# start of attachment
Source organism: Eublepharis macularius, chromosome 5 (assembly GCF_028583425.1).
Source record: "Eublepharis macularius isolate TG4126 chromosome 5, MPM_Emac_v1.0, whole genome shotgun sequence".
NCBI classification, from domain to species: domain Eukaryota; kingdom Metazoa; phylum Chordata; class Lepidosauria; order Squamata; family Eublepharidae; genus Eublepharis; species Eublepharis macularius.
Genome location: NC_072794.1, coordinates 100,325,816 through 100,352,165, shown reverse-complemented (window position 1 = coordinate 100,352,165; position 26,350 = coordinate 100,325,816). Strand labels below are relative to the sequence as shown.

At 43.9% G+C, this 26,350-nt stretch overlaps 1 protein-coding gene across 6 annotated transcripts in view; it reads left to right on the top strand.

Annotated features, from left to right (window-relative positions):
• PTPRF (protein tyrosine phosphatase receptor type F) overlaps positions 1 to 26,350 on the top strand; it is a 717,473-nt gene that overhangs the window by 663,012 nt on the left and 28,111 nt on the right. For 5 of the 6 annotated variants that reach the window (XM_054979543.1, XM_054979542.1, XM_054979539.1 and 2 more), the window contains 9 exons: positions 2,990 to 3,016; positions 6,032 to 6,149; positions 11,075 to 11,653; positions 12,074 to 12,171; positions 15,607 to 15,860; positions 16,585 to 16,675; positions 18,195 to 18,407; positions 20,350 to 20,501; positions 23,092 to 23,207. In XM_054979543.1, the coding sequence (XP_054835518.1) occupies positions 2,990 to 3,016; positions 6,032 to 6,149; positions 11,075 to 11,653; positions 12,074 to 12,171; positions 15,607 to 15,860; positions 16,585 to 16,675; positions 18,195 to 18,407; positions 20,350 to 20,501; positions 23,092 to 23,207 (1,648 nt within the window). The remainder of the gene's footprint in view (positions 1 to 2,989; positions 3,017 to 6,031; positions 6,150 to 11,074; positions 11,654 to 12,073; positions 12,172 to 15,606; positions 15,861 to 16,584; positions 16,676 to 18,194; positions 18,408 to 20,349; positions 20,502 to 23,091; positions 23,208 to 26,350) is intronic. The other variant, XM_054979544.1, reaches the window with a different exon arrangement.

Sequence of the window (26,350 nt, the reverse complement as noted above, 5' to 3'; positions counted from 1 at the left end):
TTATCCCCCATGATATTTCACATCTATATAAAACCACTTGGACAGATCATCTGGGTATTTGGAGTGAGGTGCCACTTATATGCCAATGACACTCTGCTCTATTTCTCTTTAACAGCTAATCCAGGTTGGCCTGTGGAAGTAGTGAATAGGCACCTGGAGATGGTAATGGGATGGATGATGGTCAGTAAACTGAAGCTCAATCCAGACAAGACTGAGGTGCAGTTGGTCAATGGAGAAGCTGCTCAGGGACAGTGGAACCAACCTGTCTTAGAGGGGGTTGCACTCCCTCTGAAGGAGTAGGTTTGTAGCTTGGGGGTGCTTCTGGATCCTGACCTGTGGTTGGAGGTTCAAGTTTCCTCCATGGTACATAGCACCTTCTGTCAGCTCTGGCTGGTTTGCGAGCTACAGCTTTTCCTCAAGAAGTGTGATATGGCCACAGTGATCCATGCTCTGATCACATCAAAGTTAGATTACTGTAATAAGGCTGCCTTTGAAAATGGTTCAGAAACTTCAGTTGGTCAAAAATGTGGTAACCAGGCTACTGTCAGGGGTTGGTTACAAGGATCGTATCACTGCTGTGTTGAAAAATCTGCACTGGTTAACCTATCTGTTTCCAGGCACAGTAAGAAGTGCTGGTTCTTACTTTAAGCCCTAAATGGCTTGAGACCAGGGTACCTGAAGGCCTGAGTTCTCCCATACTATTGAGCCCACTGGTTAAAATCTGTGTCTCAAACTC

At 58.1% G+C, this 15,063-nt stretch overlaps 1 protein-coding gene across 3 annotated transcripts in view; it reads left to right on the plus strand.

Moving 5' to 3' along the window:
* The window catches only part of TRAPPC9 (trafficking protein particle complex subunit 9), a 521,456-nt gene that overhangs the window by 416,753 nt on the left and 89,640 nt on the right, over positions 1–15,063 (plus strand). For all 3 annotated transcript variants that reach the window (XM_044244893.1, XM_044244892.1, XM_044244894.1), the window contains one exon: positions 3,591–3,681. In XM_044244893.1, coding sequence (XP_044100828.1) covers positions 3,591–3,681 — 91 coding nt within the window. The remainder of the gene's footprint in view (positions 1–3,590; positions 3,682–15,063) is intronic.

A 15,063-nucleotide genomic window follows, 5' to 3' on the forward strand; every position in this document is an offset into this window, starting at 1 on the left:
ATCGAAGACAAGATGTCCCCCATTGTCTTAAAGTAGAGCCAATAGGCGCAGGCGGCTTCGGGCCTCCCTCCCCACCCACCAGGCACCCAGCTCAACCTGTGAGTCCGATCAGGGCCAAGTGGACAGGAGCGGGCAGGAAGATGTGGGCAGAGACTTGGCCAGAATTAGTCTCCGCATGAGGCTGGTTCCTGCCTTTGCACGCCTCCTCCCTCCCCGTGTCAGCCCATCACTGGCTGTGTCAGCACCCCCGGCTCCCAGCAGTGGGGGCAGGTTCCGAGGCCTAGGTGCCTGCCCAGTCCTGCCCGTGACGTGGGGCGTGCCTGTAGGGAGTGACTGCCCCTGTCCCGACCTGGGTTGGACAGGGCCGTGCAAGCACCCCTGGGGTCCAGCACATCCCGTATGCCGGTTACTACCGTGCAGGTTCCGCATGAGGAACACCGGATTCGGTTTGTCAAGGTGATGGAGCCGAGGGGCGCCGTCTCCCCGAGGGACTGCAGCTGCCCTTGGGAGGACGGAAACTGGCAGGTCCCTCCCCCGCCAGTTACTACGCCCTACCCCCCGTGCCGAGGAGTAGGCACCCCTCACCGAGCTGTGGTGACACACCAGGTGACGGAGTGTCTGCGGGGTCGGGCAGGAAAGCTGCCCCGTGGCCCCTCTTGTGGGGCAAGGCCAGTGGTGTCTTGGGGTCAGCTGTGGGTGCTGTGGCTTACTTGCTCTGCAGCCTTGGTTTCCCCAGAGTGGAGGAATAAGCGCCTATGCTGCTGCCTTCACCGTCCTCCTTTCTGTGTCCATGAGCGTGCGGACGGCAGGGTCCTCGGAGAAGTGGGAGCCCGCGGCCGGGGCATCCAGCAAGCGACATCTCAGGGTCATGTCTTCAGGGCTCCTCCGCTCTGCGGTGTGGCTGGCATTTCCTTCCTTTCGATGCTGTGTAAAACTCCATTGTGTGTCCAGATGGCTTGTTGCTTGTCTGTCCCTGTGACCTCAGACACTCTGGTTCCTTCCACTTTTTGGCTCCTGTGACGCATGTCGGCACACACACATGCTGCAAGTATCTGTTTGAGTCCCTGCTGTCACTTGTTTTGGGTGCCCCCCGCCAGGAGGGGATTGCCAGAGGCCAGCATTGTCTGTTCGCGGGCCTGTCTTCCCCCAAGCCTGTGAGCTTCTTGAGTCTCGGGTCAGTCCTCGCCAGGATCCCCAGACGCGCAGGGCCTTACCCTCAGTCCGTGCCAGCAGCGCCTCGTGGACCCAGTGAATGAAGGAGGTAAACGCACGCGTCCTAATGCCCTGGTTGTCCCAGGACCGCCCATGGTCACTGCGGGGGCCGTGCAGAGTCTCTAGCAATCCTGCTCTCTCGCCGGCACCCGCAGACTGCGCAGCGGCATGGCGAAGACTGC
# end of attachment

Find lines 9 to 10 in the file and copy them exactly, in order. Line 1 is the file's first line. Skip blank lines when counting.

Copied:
TTATCCCCCATGATATTTCACATCTATATAAAACCACTTGGACAGATCATCTGGGTATTTGGAGTGAGGTGCCACTTATATGCCAATGACACTCTGCTCTATTTCTCTTTAACAGCTAATCCAGGTTGGCCTGTGGAAGTAGTGAATAGGCACCTGGAGATGGTAATGGGATGGATGATGGTCAGTAAACTGAAGCTCAATCCAGACAAGACTGAGGTGCAGTTGGTCAATGGAGAAGCTGCTCAGGGACAGTGGAACCAACCTGTCTTAGAGGGGGTTGCACTCCCTCTGAAGGAGTAGGTTTGTAGCTTGGGGGTGCTTCTGGATCCTGACCTGTGGTTGGAGGTTCAAGTTTCCTCCATGGTACATAGCACCTTCTGTCAGCTCTGGCTGGTTTGCGAGCTACAGCTTTTCCTCAAGAAGTGTGATATGGCCACAGTGATCCATGCTCTGATCACATCAAAGTTAGATTACTGTAATAAGGCTGCCTTTGAAAATGGTTCAGAAACTTCAGTTGGTCAAAAATGTGGTAACCAGGCTACTGTCAGGGGTTGGTTACAAGGATCGTATCACTGCTGTGTTGAAAAATCTGCACTGGTTAACCTATCTGTTTCCAGGCACAGTAAGAAGTGCTGGTTCTTACTTTAAGCCCTAAATGGCTTGAGACCAGGGTACCTGAAGGCCTGAGTTCTCCCATACTATTGAGCCCACTGGTTAAAATCTGTGTCTCAAACTC

At 58.1% G+C, this 15,063-nt stretch overlaps 1 protein-coding gene across 3 annotated transcripts in view; it reads left to right on the plus strand.